As many of you know from my Instagram account, I love to read. And not just fiction and non-fiction books – although I find myself reading lots of business books if I’m not careful. I also enjoy devouring entertaining books, craft books and kids books.
It turns out that there are thousands of books with lots of ideas about how to entertain better. Some of them are great (such as Amy Atlas’ Sweet Designs) and some not so much (a vague recollection of Lithgow Party Paloozas! (affiliate) comes to mind). Not sure that everyone is meant to write a book about entertaining.
But, I am on a mission to find the best ones and share them with you. First up – Whiskey in a Teacup: What Growing Up in the South Taught Me About Life, Love, and Baking Biscuits (affiliate) by Reese Witherspoon.
I love Southern entertaining. But as a life long Northeastern girl, it did take a little bit to get used to.
Living in Washington, DC for 15 years introduced me to a whole new way of hospitality. It was the warmth (not outside temperatures) that originally drew me to the city in the first place. Turns out that warm spirit comes from the city’s more Southern roots. Overall, people in Washington seemed cheerier than New York or Boston – the other two cities on my list. And they sure did like to entertain.
But I wasn’t quite ready for some of the nuances of entertaining in the South. I quickly learned about the joy of monograms – on everything. I will be honest here. I had never seen a monogrammed towel in my life until I stepped into some of our friends’ homes in Virginia.
And, oh the pineapples. They are everywhere. A quick stroll through our old neighborhood in Alexandria revealed pineapples as door knockers, on welcome mats, mailbox hatches and laid as designs onto front steps. It wasn’t until the third or fourth year living there that I realized the pineapple itself symbolized hospitality.
Nor was I expecting handwritten notes of regret when a few of our friends couldn’t travel North to our wedding. These were such a sweet surprise that I still have them to this day. They were so touching.
I did enjoy the introduction to the horse racing tradition – especially the Virginia Gold Cup. Wearing decorative hats and sipping mint juleps just seemed right.
With all of this background in Southern entertaining, I was really excited to read Reese Witherspoon’s new entertaining book Whiskey in a Teacup (affiliate).
I have always been a huge fan of Reese Witherspoon since high school. Especially her film Sweet Home Alabama (affiliate). Something about the Southern hospitality in that movie always made me a bit dreamy about the subject.
It doesn’t help that I also fell in love with other Southern entertaining blogs over the years including Pizzazzerie and Lavin Label. I’ve always loved how Southern entertaining looks. It really is a completely different world. They are a lot more formal than I think we are in the North. At least formal with color expectations. They love to use different patterns, vibrant colors and majestic symbols. It’s pretty neat when you think about it.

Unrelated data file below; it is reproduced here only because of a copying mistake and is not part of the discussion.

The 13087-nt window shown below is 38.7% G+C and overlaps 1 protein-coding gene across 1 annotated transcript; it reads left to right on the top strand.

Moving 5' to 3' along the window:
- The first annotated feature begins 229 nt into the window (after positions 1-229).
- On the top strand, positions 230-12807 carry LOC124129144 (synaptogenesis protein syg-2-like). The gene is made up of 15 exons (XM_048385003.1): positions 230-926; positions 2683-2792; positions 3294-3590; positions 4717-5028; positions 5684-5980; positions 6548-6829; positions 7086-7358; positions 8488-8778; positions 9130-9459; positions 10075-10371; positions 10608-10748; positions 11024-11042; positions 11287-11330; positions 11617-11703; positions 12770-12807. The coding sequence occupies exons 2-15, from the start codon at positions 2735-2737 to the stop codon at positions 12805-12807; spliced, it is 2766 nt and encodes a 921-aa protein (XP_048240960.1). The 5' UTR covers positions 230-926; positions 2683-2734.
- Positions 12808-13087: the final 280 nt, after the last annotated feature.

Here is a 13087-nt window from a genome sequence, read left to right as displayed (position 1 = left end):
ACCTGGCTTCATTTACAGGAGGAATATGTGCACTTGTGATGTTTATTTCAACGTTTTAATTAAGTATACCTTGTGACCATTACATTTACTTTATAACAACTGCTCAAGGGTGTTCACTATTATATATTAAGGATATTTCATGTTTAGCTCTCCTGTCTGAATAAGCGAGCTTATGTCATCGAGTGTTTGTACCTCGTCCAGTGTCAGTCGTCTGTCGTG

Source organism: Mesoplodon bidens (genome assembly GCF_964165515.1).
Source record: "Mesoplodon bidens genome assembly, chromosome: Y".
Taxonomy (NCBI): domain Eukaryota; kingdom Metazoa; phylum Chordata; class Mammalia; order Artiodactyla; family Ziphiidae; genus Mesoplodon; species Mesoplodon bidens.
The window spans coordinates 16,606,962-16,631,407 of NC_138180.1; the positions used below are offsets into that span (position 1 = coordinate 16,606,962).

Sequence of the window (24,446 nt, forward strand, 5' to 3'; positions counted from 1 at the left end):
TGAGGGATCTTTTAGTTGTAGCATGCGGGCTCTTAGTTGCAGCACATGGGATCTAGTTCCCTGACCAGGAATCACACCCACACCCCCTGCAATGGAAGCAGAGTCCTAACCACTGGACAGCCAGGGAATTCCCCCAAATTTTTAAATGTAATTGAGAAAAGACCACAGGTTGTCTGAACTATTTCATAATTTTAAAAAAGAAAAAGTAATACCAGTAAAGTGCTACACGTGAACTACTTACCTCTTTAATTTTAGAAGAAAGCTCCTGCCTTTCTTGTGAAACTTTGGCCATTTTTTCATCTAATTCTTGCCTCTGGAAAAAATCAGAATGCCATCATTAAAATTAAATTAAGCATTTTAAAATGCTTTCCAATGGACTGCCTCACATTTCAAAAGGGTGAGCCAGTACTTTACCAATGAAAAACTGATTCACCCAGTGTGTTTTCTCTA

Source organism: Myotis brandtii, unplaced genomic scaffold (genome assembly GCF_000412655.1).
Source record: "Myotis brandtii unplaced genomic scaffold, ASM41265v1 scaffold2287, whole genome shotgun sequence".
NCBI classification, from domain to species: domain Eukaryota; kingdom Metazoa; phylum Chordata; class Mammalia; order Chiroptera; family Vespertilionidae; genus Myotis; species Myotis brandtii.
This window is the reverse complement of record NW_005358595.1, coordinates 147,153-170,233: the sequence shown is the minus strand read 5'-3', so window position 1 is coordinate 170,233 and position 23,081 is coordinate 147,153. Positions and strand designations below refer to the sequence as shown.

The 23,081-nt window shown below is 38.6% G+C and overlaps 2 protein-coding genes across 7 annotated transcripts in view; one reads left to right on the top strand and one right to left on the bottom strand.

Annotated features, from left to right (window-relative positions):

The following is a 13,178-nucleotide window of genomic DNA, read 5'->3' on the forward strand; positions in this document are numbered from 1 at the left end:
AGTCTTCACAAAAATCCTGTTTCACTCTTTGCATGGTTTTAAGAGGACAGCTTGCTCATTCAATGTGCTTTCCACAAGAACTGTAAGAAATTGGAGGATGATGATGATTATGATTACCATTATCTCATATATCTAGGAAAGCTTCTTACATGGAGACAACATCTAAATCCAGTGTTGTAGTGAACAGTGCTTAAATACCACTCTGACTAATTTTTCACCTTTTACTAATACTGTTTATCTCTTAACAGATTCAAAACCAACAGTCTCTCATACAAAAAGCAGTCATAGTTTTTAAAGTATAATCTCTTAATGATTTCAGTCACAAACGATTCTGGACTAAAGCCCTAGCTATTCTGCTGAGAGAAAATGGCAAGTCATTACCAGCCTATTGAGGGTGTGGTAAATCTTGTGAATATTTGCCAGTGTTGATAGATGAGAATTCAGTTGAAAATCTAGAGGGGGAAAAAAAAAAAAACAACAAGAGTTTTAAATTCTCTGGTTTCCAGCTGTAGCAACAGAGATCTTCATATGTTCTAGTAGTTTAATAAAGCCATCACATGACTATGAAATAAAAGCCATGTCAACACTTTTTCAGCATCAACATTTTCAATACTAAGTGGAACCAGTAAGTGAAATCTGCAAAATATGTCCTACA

So, I found Reese Witherspoon’s take on Southern entertaining quite enlightening. Throughout the book, she shares ways to achieve what her late grandmother Dorothea called “a combination of beauty and strength that made Southern women ‘whiskey in a teacup.’” Sounds interesting enough.
Reese combines recipes, family get togethers, party guides, hundred years old traditions and splashes of other things definitively Southern all in one guide. It was so much fun to read. Although I’m not sure how many of these elements I will be adding to my own hospitality – I live in the North mind you – I certainly enjoyed learning about them.
That being said, I am not sure how realistic much of the book is for everyday entertaining. The 300 plus pages of gorgeous photography, though, is really fun browsing. And sometimes you need a book (or two) on your shelf that are an inspiration just to page through.
I do think it’s more usable than most of my Martha Stewart books. And there are some wonderful recipes that I can’t wait to try that seem overly intimidating.
She even included short cuts for the modern day cook. Yes, Cool Whip does find a space on the page.
I personally can’t wait to try her grandmother’s Corn Salad or her recipe for Summer Squash Casserole this summer. Maybe I can bring a hint of the South back home with these recipes.
The Party Ideas
If you are looking for party ideas, Reese delivers with several party themed chapters. You can learn how to throw a Full Moon BBQ, Steeplechase Picnic, Book Club Party (I originally thought you just needed the book and a bottle of wine) and ideas for many different holiday celebrations.
There are even tips to hosting a Southern wedding and baby shower. She shares food to serve, decoration ideas and activities for guests. Just by using her guides, you can host your own similar affairs. This can be quite helpful for the more realistic party host. Sometimes it’s nice when people tell you how to pull an event off successfully. Although that’s what Pinterest is for, it’s great when all of the ideas are located in one book.
I did try not to get intimidated when she explains that most ladies she knows decorate for every season of the year. Sadly, even though this is a goal this year, I am still staring at the kids’ gingerbread houses in the dining room. No one has had the heart to say good bye.